We were informed some weeks ago by a Wetherby lady, that when travelling to Llandudno on the day Mr. Kelly disappeared, she saw him leave the train at Manchester in the company of a lady.
These events were also widely reported around the country with the Driffield papers ending their article with "Mr. Kelly when he disappeared left a wife and six young children at the Rectory. Contemporary with his departure from the district was also that of a young lady" and the Chester Chronicle reporting "Mr. Kelly, when he disappeared, left a wife and six young children at the rectory. Contemporary with his departure from the district was also that of the daughter of a retired clergyman, who up to the time of her disappearance was a V.A.D. nurse."
We do not have precise details of the unit(s) in which Philip Kelly served, or of where he served, but the newspapers, obviously interested in the story, must have tracked him down and interviewed him:-
The Birmingham Daily Mail September 28th 1917
WHY HE JOINED UP.
THE REV. GUNNER P.J. KELLY.
The Rev. Philip James Kelly, vicar of Collingham, Yorkshire, who left his parish living worth £500 a year, about a fortnight ago to enlist, is serving in a signalling section of the Royal Garrison Artillery at one of the forts in the vicinity of Portsmouth.
His wife and six children are staying in the neighbourhood.
Seen yesterday the Rev., now Gunner, Kelly, who was, of course, in khaki, looked very "fit" and he appears perfectly well satisfied with the step he has taken.
"I have always held and preached," he said, "that it is the duty of the clergy of military age to serve in the Army or Navy as combatants, either in the ranks or as commissioned officers. That was my principal reason for joining the ranks."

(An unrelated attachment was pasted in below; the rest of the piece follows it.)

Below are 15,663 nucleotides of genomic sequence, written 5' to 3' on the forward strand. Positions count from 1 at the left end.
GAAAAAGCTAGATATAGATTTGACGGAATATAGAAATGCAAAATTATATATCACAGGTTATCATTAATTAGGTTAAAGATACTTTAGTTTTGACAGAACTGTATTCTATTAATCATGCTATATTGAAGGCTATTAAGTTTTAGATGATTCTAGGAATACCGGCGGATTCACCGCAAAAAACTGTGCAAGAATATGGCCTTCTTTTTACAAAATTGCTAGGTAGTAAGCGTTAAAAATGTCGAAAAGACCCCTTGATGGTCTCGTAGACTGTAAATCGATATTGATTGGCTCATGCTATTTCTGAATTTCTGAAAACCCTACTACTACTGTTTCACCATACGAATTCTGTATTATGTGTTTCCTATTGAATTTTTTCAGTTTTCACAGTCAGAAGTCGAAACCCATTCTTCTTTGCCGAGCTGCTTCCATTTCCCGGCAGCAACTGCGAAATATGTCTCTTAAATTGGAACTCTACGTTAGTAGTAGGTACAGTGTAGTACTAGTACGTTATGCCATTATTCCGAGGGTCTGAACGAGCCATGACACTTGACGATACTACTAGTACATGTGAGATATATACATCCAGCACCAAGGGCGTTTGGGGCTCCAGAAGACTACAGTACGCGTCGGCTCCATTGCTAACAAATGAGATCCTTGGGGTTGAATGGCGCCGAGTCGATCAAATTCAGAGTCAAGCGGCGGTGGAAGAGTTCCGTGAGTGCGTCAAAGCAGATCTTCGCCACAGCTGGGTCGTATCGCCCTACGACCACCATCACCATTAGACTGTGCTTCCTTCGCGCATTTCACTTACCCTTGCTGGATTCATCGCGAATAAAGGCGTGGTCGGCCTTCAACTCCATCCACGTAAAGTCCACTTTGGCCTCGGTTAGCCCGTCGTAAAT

He added that during the last three years he had been anxious to join up, and had at last done so. Accordingly, on leaving Collingham, he went to Chester, where he enlisted. That was on September 21, and he had been sent on to his present depot for training. He had only joined for the period of the war.
Replying to a question as to how he liked soldiering, Mr. Kelly said he found it "a bit rough," but he got on wonderfully well with his comrades. In fact, he said, there was a fine spirit of comradeship among them, and he found many men of superior attainments in the ranks.
Crockford's registry of the clergy provides interesting insights into what happened to Philip Kelly after the war. While his time in Whitwood Mere (1911-1916) is listed, there is no mention of Collingham and it simply states "Served in the Great War 1914-1919 (Gunner RGA 1917-1919)." From 1919 to 1922, he is listed as curate at Holy Trinity Shrewsbury (1919-1922), curate of Cannock, Staffs (1922-1926). Vicar of St Mary's Bilston (1926-1931) and Vicar of Acock's Green, Warwickshire (1931 onwards). As well as the novel, Paul Kemley mentioned above, he also wrote 'Dream Stories for Children.'
In 1939, his address is listed at The Vicarage, Acocks Green, and he is noted as vicar to that parish and Chaplain to the 62nd Division Royal Engineers. At Acocks Green, Philip Kelly again came close to the effects of war. The wikipedia entry for St. Mary's Acock Green says:
The pulpit is on the right, but was originally on the opposite side. At 8.20 pm on 10 December 1940, a bomb landed in the nave, in front of the lectern, destroying the east window and all the other stained glass in the church. A confirmation class had recently gone to the cellar of the vicarage, then situated in what is now St. Mary's Close. Revd. Philip Kelly collected the pieces and gave them to the art gallery for safekeeping. The incendiary bomb destroyed the roof and many internal features, although the structure was unaffected.
The Rev. Philip James Kelly died in 1956 and is buried in Acocks Green.
1911 Census. The National Archives. Class RG14 Piece 27738
First World War Medal Index Cards. The National Archives (WO372).
First World War Medal Index Rolls. The National Archives (WO329).